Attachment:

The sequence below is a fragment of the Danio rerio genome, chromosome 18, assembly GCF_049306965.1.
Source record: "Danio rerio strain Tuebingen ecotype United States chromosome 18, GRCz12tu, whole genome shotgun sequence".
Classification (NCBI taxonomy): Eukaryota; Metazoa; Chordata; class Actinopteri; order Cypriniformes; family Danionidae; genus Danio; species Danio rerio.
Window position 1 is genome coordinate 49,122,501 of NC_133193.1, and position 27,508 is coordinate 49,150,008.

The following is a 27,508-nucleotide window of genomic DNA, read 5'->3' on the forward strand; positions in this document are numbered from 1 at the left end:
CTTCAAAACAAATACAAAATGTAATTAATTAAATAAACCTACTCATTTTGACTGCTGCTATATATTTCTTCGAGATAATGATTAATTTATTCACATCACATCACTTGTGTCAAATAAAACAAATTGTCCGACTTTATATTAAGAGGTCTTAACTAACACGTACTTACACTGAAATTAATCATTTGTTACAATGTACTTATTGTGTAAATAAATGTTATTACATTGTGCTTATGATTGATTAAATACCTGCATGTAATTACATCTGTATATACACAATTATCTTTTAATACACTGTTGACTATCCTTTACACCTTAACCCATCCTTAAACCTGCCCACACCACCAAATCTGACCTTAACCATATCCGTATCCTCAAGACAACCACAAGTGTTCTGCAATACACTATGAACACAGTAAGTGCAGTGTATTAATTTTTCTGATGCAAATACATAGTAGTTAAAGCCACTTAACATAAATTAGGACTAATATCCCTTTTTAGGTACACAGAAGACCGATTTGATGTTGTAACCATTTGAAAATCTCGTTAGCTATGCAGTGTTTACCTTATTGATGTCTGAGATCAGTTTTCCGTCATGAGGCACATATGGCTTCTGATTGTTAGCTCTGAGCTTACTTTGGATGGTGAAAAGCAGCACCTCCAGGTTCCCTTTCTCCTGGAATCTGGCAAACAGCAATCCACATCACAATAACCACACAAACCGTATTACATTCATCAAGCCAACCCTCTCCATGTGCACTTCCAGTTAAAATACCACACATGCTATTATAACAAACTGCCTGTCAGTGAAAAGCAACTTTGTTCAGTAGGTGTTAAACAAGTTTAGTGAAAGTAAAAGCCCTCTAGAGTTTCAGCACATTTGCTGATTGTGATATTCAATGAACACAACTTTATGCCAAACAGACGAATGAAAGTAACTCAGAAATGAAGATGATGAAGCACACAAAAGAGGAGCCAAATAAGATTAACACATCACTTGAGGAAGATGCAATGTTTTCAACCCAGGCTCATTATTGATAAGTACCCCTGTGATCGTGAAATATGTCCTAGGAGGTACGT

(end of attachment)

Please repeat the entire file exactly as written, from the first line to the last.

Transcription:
The sequence below is a fragment of the Danio rerio genome, chromosome 18, assembly GCF_049306965.1.
Source record: "Danio rerio strain Tuebingen ecotype United States chromosome 18, GRCz12tu, whole genome shotgun sequence".
Classification (NCBI taxonomy): Eukaryota; Metazoa; Chordata; class Actinopteri; order Cypriniformes; family Danionidae; genus Danio; species Danio rerio.
Window position 1 is genome coordinate 49,122,501 of NC_133193.1, and position 27,508 is coordinate 49,150,008.

The following is a 27,508-nucleotide window of genomic DNA, read 5'->3' on the forward strand; positions in this document are numbered from 1 at the left end:
CTTCAAAACAAATACAAAATGTAATTAATTAAATAAACCTACTCATTTTGACTGCTGCTATATATTTCTTCGAGATAATGATTAATTTATTCACATCACATCACTTGTGTCAAATAAAACAAATTGTCCGACTTTATATTAAGAGGTCTTAACTAACACGTACTTACACTGAAATTAATCATTTGTTACAATGTACTTATTGTGTAAATAAATGTTATTACATTGTGCTTATGATTGATTAAATACCTGCATGTAATTACATCTGTATATACACAATTATCTTTTAATACACTGTTGACTATCCTTTACACCTTAACCCATCCTTAAACCTGCCCACACCACCAAATCTGACCTTAACCATATCCGTATCCTCAAGACAACCACAAGTGTTCTGCAATACACTATGAACACAGTAAGTGCAGTGTATTAATTTTTCTGATGCAAATACATAGTAGTTAAAGCCACTTAACATAAATTAGGACTAATATCCCTTTTTAGGTACACAGAAGACCGATTTGATGTTGTAACCATTTGAAAATCTCGTTAGCTATGCAGTGTTTACCTTATTGATGTCTGAGATCAGTTTTCCGTCATGAGGCACATATGGCTTCTGATTGTTAGCTCTGAGCTTACTTTGGATGGTGAAAAGCAGCACCTCCAGGTTCCCTTTCTCCTGGAATCTGGCAAACAGCAATCCACATCACAATAACCACACAAACCGTATTACATTCATCAAGCCAACCCTCTCCATGTGCACTTCCAGTTAAAATACCACACATGCTATTATAACAAACTGCCTGTCAGTGAAAAGCAACTTTGTTCAGTAGGTGTTAAACAAGTTTAGTGAAAGTAAAAGCCCTCTAGAGTTTCAGCACATTTGCTGATTGTGATATTCAATGAACACAACTTTATGCCAAACAGACGAATGAAAGTAACTCAGAAATGAAGATGATGAAGCACACAAAAGAGGAGCCAAATAAGATTAACACATCACTTGAGGAAGATGCAATGTTTTCAACCCAGGCTCATTATTGATAAGTACCCCTGTGATCGTGAAATATGTCCTAGGAGGTACGT